Kadena airman dies while snorkeling with friends on Okinawa
By MATTHEW M. BURKE AND AYA ICHIHASHI | STARS AND STRIPES Published: September 14, 2020
CAMP FOSTER, Okinawa — An Air Force technical sergeant from Kadena Air Base died Saturday while snorkeling at an Okinawa beach, according to Air Force and Japan Coast Guard officials.
Tech Sgt. Warrell Ricketts, 30, from West Palm Beach, Fla., was snorkeling with three friends at Ada Beach in the Kunigami district when he disappeared shortly before 2 p.m., a spokesman for the Japan Coast Guard’s Nakagusuku office told Stars and Stripes by phone Monday.
The coast guard started a search following a rescue call at 1:52 p.m.
A coast guard helicopter crew spotted Ricketts about 200 yards southeast of Sedakazaki Lighthouse at around 3:45 p.m., the spokesman said. Coast guard rescuers in rubber rafts were sent to retrieve him.
Ricketts was unresponsive when he was pulled from the water, the coast guard spokesman said. A U.S. military medical team took him to the Okinawa Prefectural North Area Hospital where he was pronounced dead at 5:09 p.m.
The cause of death is undetermined, according to a statement emailed to Stars and Stripes on Monday from 353rd Special Operations Group spokeswoman Capt. Renee Douglas.
Ricketts was wearing a wetsuit at the time, which should have given him flotational support, the coast guard spokesman said. No warning of rough seas was in effect at the time.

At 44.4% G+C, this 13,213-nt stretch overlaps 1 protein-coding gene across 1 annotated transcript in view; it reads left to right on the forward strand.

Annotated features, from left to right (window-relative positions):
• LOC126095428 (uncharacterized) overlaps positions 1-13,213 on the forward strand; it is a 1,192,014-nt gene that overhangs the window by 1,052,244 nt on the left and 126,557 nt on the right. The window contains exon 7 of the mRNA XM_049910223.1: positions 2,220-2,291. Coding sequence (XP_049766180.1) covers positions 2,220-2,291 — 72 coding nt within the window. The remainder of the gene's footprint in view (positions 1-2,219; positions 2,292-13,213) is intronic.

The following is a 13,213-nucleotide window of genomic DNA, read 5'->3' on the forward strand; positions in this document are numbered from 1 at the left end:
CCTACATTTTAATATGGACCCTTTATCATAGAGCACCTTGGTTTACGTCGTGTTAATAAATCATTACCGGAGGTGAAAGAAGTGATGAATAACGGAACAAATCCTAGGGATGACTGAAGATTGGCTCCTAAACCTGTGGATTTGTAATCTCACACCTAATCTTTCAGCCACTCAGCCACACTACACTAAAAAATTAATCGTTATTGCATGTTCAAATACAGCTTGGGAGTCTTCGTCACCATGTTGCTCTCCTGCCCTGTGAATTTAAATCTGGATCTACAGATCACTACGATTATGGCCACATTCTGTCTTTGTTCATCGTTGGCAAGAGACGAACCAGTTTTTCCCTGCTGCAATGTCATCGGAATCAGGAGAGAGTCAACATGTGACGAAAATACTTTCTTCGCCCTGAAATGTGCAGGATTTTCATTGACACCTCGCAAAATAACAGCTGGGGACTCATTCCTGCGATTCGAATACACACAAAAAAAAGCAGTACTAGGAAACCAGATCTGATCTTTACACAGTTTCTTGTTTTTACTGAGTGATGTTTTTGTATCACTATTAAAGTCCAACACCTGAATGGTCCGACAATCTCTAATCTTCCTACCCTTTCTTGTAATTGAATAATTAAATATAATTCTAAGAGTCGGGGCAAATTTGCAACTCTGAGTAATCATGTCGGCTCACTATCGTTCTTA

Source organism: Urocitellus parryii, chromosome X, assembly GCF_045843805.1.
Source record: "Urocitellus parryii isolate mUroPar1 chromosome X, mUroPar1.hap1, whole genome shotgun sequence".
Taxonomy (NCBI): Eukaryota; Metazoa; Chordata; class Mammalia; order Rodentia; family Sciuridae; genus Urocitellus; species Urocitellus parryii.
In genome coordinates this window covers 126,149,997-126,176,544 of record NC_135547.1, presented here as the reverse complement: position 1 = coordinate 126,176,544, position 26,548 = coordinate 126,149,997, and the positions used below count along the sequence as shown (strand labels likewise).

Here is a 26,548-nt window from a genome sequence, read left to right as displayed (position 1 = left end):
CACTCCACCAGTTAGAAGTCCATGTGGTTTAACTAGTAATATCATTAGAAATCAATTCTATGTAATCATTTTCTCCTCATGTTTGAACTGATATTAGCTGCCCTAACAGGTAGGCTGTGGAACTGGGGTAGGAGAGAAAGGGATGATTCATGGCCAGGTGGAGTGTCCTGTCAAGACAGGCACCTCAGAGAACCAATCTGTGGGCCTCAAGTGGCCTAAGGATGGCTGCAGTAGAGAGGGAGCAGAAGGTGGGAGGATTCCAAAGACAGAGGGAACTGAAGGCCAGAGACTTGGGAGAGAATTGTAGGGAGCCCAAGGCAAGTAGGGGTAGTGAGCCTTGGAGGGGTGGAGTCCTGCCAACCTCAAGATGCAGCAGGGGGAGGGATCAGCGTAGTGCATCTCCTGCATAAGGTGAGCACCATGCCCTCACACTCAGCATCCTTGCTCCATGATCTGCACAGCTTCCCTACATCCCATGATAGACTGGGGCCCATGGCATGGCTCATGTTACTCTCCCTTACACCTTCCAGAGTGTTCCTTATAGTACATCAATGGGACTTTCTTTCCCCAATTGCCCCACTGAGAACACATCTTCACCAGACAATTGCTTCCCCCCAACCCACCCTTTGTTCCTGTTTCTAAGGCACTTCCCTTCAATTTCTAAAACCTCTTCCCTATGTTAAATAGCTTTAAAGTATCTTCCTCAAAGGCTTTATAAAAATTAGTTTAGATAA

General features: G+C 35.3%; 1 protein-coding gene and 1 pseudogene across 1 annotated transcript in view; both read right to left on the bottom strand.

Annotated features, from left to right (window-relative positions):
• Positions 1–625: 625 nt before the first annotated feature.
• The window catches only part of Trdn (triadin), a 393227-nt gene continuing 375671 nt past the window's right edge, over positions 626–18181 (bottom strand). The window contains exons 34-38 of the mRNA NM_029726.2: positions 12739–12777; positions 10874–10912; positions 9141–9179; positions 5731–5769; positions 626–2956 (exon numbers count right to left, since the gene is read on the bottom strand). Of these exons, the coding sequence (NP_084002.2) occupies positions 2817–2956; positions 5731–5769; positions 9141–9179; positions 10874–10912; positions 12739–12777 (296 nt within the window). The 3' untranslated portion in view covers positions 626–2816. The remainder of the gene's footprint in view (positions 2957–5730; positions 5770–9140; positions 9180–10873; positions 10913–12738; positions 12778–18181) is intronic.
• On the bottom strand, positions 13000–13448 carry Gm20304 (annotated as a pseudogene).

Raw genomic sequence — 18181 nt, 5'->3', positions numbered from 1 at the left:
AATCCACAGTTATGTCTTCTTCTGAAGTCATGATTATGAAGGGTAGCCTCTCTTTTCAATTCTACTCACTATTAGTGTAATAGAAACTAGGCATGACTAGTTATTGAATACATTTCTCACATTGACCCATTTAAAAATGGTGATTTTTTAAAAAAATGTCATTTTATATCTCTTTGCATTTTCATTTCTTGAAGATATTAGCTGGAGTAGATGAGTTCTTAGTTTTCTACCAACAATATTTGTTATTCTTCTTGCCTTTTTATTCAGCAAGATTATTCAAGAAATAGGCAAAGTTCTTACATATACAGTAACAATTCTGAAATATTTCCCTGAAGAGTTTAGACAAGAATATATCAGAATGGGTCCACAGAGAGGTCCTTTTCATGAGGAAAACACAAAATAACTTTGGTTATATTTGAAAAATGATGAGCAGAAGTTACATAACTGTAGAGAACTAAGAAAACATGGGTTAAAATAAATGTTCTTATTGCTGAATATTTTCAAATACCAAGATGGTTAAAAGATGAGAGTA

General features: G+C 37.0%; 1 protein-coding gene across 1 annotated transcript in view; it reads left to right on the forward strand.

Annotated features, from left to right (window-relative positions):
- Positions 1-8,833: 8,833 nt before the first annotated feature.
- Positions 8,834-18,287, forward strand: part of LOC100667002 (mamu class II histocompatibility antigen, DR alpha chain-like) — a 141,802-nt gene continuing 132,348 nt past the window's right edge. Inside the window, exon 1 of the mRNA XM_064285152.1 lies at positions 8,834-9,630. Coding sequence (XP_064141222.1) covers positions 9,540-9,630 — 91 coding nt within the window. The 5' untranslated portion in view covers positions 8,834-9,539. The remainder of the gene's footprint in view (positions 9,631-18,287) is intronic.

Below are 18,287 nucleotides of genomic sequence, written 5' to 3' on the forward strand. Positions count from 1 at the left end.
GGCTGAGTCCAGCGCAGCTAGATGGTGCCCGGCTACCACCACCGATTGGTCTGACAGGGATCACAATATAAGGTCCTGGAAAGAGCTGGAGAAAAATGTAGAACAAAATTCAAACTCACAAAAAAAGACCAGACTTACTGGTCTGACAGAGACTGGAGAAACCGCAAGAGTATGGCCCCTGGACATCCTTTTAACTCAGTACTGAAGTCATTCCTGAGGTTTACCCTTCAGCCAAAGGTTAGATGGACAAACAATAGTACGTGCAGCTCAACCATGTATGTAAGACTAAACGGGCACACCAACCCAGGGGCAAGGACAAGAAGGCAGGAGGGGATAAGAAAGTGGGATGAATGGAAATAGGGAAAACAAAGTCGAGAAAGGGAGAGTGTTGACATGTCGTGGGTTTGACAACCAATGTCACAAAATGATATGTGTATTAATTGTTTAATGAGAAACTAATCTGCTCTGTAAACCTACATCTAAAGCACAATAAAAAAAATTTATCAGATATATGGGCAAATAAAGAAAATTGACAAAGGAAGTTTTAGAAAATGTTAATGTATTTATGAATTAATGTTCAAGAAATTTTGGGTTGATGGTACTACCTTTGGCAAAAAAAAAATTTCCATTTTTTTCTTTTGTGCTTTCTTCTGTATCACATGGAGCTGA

“Perhaps a rip current took him out,” the coast guard spokesman said. It’s customary in Japan for some government spokespeople to provide information to the media without giving their names.
Ricketts joined the Air Force as a maintainer in 2008, according to the Air Force statement, which said he rose to become the noncommissioned officer in charge of the maintenance squadron’s instrument flight control systems. He is the recipient of an Air Force Achievement Medal and an Air Force Commendation Medal.
“Tech. Sgt. Ricketts was an outstanding leader, maintainer and a tireless advocate for his Airmen,” 353rd Special Operations Aircraft Maintenance Squadron commander Maj. Bradley Huebner said in the statement. “He will be greatly missed. He was loved and respected by every Airman that he came in contact with.”